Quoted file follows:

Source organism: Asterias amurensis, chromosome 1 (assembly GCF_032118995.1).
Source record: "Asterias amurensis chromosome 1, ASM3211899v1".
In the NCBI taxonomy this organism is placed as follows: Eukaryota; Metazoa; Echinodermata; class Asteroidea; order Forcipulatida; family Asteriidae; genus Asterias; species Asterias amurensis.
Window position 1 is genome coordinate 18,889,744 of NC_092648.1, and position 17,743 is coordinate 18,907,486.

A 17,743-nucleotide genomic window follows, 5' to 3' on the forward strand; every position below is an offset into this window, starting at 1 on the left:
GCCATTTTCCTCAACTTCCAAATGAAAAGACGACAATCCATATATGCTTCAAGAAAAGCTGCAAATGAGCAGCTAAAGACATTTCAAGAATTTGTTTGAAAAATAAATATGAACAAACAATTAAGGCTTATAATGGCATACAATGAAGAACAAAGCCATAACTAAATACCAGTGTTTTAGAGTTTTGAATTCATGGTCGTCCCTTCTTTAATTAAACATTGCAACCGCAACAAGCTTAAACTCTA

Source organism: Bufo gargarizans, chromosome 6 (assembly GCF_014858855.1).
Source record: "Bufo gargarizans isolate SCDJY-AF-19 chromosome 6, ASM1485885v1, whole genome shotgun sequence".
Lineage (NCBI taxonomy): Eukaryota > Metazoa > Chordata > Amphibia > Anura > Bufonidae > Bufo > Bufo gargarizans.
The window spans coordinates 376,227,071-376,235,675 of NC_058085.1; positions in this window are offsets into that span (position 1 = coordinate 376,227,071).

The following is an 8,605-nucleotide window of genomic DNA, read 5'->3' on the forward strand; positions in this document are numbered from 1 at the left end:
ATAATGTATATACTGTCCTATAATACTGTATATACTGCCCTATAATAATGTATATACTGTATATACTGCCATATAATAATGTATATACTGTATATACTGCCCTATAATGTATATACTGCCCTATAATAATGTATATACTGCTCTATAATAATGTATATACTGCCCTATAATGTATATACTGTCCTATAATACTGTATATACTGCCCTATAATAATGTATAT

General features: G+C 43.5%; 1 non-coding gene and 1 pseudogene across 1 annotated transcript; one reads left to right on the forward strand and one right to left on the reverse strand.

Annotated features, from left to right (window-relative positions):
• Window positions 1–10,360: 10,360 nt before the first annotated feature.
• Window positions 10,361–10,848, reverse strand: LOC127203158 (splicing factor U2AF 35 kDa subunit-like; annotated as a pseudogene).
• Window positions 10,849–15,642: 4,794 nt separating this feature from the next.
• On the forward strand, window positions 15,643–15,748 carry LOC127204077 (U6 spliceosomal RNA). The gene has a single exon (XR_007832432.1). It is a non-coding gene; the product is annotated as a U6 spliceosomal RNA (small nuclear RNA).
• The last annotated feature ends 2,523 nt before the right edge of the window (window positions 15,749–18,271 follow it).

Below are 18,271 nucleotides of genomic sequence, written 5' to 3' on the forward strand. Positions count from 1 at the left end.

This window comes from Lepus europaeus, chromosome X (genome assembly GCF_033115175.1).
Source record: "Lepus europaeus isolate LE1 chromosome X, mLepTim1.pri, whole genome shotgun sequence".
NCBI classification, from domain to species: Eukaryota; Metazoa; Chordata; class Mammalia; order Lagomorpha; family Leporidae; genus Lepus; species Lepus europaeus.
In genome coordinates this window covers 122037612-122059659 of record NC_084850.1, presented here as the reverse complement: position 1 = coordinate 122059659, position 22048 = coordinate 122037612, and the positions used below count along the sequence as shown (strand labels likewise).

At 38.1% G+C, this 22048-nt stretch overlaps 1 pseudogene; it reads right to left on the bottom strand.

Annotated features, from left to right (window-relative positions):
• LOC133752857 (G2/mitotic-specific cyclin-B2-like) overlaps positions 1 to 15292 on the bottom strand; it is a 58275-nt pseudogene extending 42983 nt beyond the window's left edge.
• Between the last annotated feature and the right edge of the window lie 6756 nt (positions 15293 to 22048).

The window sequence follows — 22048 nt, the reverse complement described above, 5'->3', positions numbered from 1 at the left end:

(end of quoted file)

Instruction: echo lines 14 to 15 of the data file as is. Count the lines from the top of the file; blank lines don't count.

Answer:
Annotated features, from left to right (window-relative positions):
• Window positions 1–10,360: 10,360 nt before the first annotated feature.